Meet Thaint!

Hi, my name is Thaint and I am 16 years old. I’ve been in the United States for about 13 years now. Buffalo has been the first city for my family and probably the last for them, but not for me. My biggest goal is to definitely travel, whether it’s a million places or one.

I’m from Burma, well, the border between Burma and Thailand. My parents came here mostly to live a better life.

I’ve been at MAP for the last four years. To be honest, I first came for money, and I ended up staying for the staff and friends. I go to Hutch-Tech and have been there for three years. With the money I earn, I save for traveling purposes.

My favorite vegetable is spinach and kale right now. My favorite part of the food system is distribution.

When I was a kid, me and my family would sit around and make food and just chat over food. Lastly, my goal is to be happy and travel.

The most important thing in the world right now is togetherness. Working at MAP helps me get together with people from different cultures and collaborate.

Mediterranean Snow Peas


1 ½ teaspoons butter
1 clove garlic, minced
½ TSP Italian seasoning
½ lb fresh snow peas, trimmed
1 TBSP water, or more as needed
1 TBSP extra-virgin olive oil
1 TSP fresh lemon juice

Salt and ground black pepper, to taste


1. Melt butter in a skillet over medium heat; cook and stir garlic until fragrant, about 30 seconds. 

2. Stir in Italian seasoning and snow peas. Add water; cook and stir until peas are bright green and tender, about 2 minutes.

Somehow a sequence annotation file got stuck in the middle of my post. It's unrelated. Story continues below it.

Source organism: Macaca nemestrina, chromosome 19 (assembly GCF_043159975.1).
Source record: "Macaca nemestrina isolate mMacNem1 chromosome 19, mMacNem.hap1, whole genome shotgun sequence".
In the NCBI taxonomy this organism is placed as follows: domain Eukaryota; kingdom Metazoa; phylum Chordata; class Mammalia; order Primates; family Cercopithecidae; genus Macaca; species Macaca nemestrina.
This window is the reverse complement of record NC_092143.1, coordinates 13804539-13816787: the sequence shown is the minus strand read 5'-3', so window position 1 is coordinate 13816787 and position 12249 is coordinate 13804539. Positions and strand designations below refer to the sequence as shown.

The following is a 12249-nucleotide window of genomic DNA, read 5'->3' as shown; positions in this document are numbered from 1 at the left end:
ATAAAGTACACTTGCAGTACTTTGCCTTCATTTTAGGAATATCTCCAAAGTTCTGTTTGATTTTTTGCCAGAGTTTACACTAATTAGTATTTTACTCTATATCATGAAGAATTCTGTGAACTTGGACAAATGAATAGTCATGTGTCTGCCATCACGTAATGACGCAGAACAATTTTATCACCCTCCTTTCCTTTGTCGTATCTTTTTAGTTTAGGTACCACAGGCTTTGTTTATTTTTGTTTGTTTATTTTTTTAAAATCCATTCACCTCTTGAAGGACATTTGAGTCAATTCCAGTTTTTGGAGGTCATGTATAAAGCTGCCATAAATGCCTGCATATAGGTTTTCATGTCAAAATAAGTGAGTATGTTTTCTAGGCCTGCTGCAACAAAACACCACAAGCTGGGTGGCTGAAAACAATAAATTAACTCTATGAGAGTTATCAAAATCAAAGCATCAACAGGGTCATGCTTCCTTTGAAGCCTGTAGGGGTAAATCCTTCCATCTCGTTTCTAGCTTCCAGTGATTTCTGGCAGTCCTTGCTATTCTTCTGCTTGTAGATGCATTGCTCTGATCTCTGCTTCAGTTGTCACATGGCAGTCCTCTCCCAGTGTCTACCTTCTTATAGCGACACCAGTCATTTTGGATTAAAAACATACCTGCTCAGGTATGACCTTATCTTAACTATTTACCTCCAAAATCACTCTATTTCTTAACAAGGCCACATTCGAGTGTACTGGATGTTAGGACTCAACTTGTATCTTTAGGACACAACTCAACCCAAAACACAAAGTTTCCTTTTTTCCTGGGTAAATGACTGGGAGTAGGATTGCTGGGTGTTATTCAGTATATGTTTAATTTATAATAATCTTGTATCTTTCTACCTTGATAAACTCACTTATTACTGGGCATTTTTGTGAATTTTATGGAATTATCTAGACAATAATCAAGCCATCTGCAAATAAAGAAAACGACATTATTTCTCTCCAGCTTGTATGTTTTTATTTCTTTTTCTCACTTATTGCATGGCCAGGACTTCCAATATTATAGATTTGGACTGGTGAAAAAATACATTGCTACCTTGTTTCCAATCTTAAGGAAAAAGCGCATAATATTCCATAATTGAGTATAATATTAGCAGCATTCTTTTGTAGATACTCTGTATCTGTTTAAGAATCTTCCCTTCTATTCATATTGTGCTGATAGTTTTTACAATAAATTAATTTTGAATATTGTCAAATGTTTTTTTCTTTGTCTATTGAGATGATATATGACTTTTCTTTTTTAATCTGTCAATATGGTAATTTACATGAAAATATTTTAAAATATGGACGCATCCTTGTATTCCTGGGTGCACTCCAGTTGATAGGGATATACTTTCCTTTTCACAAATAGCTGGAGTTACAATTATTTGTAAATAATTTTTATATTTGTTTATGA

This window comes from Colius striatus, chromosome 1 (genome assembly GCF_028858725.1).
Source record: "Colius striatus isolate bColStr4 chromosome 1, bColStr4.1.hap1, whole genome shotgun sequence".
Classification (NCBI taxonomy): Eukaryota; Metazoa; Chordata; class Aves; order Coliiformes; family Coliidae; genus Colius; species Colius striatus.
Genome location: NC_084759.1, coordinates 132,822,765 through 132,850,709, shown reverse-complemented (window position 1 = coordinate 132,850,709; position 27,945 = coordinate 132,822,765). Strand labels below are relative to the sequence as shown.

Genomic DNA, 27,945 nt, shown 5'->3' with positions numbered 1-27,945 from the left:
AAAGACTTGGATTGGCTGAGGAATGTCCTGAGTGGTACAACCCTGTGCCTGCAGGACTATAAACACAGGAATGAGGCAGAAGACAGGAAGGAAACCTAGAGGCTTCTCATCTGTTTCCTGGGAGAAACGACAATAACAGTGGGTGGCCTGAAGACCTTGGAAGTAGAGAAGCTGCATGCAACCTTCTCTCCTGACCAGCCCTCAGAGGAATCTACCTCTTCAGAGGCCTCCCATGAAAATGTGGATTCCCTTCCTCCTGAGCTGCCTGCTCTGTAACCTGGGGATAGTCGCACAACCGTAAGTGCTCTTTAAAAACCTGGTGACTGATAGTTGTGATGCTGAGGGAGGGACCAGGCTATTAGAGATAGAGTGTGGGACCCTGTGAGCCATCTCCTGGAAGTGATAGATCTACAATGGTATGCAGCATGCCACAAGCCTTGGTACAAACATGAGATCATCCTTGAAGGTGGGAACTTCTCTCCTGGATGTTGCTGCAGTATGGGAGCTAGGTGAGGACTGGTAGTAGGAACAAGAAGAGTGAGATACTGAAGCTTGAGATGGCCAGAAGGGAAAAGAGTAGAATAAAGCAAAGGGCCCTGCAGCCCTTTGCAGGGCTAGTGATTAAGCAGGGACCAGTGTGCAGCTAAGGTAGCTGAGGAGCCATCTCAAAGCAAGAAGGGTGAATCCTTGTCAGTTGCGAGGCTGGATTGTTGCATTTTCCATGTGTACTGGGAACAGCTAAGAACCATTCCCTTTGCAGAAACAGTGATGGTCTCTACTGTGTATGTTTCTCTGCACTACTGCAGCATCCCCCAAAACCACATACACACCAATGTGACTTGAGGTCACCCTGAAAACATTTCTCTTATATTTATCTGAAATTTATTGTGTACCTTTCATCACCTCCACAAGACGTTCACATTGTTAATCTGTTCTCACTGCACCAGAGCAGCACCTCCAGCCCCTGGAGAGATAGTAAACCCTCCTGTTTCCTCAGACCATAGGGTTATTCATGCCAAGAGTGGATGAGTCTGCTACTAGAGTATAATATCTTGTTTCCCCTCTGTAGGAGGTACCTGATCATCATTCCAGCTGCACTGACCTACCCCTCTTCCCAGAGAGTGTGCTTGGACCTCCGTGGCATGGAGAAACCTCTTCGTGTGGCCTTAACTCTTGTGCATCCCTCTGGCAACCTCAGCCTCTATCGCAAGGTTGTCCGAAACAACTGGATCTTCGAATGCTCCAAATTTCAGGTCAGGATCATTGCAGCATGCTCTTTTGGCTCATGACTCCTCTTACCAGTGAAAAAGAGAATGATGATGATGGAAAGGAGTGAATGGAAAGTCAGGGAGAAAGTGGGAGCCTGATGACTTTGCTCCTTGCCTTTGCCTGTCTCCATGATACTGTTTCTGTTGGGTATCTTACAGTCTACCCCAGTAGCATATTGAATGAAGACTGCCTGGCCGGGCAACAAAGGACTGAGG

3. Stir in olive oil and lemon juice. Season with salt and black pepper.


1. Swap snow peas for edamame in a pinch!

Recipe adapted from: 


This recipe is brought to you by Massachusetts Avenue Project! Find MAP’s Mobile Market to purchase items on your ingredient list by visiting www.mass-ave.org or follow @massaveproject and #foodthatmoves on your favorite social media site.

Interior Work Begins in #OurFarmhouse!

#OurFarmhouse Construction Update: 
Interior Work Begins!

This is such an exciting time at the Farmhouse with "all hands-on deck" inside now that the building is weather tight. Windows and doors were installed last week and the waterproof membrane on the roof finished just in the nick of time before we got all that snow last week. Framing is near completion on the first and second floor, with the third floor finishing up next week. 
Farmhouse Construction Update:
  • HVAC, plumbing, and electrical rough-in is near completion.
  • Stairs to the third floor have been installed and framing is nearing completion.
  • Weatherproof membrane has been secured to the roof.
  • Boarding of interior walls has begin.

Photos of the construction progress are always available HERE.

Meet Win!

My name is Win and I was born in a little village in Thailand. I came to the United States when I was about two years old and I have stayed for almost 13 years with my family. I started working with MAP in 2016 so it has been almost three years. I initially started my work with MAP because I needed money but stayed because of what I learned. My favorite thing about working with MAP is learning. I love learning about the problems in the world and the solutions to them. As much as I like working at MAP, there are few things that I dread. The thing I like least about working at MAP is farming on a summer day and sitting in a long boring meeting. High school is hard but it's even harder with a job and being only 15, the biggest challenge/issue with that is time management. I go to Buffalo Academy for Visual and Performing Arts. I am a sophomore there and I cannot wait to get out of there. The goal is to graduate as a junior and get a head start on my nursing career. That's the most important thing to me at the moment.